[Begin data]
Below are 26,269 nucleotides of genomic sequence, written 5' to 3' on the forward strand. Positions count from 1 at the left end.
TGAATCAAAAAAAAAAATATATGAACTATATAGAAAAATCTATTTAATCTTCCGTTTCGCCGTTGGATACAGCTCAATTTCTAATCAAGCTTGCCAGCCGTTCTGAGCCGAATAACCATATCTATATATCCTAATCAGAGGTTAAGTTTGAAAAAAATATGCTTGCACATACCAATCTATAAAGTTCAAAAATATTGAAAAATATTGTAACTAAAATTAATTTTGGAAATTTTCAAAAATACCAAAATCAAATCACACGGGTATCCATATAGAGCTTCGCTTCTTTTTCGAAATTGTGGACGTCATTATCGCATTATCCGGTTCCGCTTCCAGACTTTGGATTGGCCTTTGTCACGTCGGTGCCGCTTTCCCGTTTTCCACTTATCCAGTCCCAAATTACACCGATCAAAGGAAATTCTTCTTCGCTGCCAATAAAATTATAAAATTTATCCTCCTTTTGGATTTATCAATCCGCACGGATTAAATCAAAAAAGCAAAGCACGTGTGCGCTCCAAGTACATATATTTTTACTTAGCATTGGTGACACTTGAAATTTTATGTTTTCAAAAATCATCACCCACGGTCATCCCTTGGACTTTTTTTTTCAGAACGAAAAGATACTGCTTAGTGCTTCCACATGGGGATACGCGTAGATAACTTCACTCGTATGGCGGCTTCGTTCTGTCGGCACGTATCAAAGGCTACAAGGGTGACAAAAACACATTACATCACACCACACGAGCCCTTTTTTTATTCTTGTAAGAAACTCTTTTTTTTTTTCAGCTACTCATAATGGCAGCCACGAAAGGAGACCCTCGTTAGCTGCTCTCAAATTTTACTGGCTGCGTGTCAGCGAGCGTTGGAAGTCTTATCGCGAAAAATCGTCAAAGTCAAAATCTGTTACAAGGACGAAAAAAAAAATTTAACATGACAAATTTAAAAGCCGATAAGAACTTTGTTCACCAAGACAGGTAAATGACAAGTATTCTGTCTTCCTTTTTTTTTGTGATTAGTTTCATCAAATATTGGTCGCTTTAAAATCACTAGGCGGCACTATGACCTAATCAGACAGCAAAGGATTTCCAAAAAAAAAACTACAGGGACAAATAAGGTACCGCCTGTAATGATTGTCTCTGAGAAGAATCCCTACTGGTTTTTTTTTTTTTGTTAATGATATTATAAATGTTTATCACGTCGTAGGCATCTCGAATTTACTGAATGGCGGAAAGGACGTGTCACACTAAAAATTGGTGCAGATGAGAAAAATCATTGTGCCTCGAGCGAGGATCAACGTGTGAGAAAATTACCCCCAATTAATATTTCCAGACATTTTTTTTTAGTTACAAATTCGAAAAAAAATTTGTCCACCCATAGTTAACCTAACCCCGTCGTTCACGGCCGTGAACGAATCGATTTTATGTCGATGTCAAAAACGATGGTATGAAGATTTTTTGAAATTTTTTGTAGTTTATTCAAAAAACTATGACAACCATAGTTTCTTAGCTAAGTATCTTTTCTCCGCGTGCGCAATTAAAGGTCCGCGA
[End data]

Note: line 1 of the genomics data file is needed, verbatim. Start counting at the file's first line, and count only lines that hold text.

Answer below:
Below are 26,269 nucleotides of genomic sequence, written 5' to 3' on the forward strand. Positions count from 1 at the left end.